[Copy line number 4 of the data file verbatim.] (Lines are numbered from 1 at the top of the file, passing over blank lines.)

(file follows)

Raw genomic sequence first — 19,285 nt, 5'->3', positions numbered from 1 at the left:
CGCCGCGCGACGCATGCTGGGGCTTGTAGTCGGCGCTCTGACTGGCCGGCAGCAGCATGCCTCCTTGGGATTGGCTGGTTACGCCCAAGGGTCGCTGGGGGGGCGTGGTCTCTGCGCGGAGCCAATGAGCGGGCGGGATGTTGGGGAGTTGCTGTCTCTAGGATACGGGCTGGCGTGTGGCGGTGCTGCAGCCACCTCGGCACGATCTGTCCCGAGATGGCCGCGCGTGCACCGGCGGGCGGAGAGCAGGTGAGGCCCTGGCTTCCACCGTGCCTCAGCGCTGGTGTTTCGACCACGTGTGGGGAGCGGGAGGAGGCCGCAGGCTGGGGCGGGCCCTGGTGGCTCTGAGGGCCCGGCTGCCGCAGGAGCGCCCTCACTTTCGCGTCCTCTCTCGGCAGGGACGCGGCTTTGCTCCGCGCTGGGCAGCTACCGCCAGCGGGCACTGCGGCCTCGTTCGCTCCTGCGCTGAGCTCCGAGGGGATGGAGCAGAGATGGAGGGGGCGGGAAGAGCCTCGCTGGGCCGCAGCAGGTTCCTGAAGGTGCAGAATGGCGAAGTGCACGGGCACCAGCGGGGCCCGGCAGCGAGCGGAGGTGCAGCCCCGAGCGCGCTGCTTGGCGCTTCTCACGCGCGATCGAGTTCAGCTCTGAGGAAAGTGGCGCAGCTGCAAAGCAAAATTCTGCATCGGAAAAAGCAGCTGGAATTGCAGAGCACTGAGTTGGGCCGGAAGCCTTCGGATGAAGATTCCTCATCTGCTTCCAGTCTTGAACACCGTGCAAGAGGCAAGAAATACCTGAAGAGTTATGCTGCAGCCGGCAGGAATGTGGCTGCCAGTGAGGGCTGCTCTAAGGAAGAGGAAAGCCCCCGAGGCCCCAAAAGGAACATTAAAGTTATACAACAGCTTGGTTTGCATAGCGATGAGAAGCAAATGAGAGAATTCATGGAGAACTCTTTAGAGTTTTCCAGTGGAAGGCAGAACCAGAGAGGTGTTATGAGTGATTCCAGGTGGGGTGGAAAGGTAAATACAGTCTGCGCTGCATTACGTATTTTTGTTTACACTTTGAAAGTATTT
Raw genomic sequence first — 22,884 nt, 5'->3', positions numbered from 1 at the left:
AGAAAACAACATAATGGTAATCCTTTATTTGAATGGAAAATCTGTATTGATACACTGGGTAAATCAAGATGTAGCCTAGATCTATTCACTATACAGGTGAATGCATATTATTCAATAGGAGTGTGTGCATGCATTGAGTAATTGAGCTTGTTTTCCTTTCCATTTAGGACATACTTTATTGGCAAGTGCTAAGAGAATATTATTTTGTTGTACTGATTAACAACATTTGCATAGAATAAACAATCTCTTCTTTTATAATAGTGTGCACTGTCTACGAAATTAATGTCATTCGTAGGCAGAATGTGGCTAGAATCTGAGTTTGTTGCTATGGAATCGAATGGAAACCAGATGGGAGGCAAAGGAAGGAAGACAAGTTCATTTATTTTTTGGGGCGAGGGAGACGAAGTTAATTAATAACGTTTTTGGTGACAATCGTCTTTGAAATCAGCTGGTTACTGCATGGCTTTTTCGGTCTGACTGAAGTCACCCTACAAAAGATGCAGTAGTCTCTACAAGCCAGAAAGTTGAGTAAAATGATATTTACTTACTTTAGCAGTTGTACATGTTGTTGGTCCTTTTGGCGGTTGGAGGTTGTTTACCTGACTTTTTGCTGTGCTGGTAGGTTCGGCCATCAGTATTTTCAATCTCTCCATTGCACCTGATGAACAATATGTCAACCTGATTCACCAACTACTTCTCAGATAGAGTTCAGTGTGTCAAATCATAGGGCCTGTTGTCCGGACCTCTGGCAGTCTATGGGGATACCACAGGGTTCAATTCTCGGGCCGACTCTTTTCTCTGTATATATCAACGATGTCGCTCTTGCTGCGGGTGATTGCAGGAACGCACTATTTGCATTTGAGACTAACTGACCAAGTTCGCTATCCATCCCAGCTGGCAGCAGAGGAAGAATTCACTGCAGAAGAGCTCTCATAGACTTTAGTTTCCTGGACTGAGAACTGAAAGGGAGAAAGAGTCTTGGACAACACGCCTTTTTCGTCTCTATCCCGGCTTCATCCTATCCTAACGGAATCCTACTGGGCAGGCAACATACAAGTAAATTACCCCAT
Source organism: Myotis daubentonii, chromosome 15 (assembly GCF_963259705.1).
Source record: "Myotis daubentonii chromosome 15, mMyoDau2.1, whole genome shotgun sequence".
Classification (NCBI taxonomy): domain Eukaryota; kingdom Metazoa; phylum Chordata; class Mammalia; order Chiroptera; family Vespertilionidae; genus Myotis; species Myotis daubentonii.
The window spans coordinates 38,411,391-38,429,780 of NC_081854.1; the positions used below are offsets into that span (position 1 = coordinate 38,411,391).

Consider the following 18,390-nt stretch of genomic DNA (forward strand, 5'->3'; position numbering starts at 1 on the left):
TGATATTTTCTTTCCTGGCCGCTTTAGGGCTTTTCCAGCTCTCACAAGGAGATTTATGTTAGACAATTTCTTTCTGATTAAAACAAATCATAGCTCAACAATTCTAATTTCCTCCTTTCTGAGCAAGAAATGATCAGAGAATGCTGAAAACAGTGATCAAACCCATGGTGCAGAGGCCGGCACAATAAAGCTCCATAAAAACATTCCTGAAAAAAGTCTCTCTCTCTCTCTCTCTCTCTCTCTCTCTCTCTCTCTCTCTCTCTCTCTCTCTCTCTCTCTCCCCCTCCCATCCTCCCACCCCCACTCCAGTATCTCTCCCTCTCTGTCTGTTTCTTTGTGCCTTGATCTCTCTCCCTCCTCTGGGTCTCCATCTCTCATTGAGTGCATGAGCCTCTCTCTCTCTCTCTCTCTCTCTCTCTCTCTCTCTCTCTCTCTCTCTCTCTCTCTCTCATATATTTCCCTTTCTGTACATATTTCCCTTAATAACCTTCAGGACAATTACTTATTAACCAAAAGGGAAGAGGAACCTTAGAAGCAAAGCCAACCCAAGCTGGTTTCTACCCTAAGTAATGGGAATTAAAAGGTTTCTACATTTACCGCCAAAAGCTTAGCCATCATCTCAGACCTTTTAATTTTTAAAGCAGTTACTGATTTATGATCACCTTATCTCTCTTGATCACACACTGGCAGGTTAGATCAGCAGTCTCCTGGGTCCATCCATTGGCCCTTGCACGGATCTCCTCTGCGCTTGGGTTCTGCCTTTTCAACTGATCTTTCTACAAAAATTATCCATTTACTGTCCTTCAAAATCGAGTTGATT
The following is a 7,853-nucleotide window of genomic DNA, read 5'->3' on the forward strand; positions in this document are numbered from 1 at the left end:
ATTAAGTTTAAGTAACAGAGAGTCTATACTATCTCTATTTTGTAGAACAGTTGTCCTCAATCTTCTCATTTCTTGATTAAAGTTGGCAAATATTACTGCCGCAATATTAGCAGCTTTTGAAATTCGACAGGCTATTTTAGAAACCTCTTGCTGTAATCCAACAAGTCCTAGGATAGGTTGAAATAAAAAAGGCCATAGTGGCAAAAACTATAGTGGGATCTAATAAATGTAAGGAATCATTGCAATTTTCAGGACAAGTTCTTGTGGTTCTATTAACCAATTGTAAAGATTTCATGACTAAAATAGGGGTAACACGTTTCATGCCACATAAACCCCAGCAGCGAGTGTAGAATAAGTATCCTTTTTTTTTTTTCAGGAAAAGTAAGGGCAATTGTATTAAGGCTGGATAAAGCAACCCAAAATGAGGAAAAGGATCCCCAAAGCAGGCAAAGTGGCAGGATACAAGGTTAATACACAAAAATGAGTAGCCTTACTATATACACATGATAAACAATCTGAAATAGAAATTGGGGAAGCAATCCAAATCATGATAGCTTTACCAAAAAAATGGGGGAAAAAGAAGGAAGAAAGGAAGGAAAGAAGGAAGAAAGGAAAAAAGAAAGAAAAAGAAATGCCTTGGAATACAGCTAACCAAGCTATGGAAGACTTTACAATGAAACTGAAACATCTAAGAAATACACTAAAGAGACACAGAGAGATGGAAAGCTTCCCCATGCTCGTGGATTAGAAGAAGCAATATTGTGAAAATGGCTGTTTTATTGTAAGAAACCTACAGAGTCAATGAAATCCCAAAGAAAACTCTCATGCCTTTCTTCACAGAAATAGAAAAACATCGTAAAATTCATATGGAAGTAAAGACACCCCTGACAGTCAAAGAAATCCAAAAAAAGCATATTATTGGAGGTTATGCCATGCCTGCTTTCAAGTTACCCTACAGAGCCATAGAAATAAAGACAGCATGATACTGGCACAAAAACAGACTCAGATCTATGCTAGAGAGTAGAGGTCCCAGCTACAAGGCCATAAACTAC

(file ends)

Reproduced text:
AGAAAACAACATAATGGTAATCCTTTATTTGAATGGAAAATCTGTATTGATACACTGGGTAAATCAAGATGTAGCCTAGATCTATTCACTATACAGGTGAATGCATATTATTCAATAGGAGTGTGTGCATGCATTGAGTAATTGAGCTTGTTTTCCTTTCCATTTAGGACATACTTTATTGGCAAGTGCTAAGAGAATATTATTTTGTTGTACTGATTAACAACATTTGCATAGAATAAACAATCTCTTCTTTTATAATAGTGTGCACTGTCTACGAAATTAATGTCATTCGTAGGCAGAATGTGGCTAGAATCTGAGTTTGTTGCTATGGAATCGAATGGAAACCAGATGGGAGGCAAAGGAAGGAAGACAAGTTCATTTATTTTTTGGGGCGAGGGAGACGAAGTTAATTAATAACGTTTTTGGTGACAATCGTCTTTGAAATCAGCTGGTTACTGCATGGCTTTTTCGGTCTGACTGAAGTCACCCTACAAAAGATGCAGTAGTCTCTACAAGCCAGAAAGTTGAGTAAAATGATATTTACTTACTTTAGCAGTTGTACATGTTGTTGGTCCTTTTGGCGGTTGGAGGTTGTTTACCTGACTTTTTGCTGTGCTGGTAGGTTCGGCCATCAGTATTTTCAATCTCTCCATTGCACCTGATGAACAATATGTCAACCTGATTCACCAACTACTTCTCAGATAGAGTTCAGTGTGTCAAATCATAGGGCCTGTTGTCCGGACCTCTGGCAGTCTATGGGGATACCACAGGGTTCAATTCTCGGGCCGACTCTTTTCTCTGTATATATCAACGATGTCGCTCTTGCTGCGGGTGATTGCAGGAACGCACTATTTGCATTTGAGACTAACTGACCAAGTTCGCTATCCATCCCAGCTGGCAGCAGAGGAAGAATTCACTGCAGAAGAGCTCTCATAGACTTTAGTTTCCTGGACTGAGAACTGAAAGGGAGAAAGAGTCTTGGACAACACGCCTTTTTCGTCTCTATCCCGGCTTCATCCTATCCTAACGGAATCCTACTGGGCAGGCAACATACAAGTAAATTACCCCAT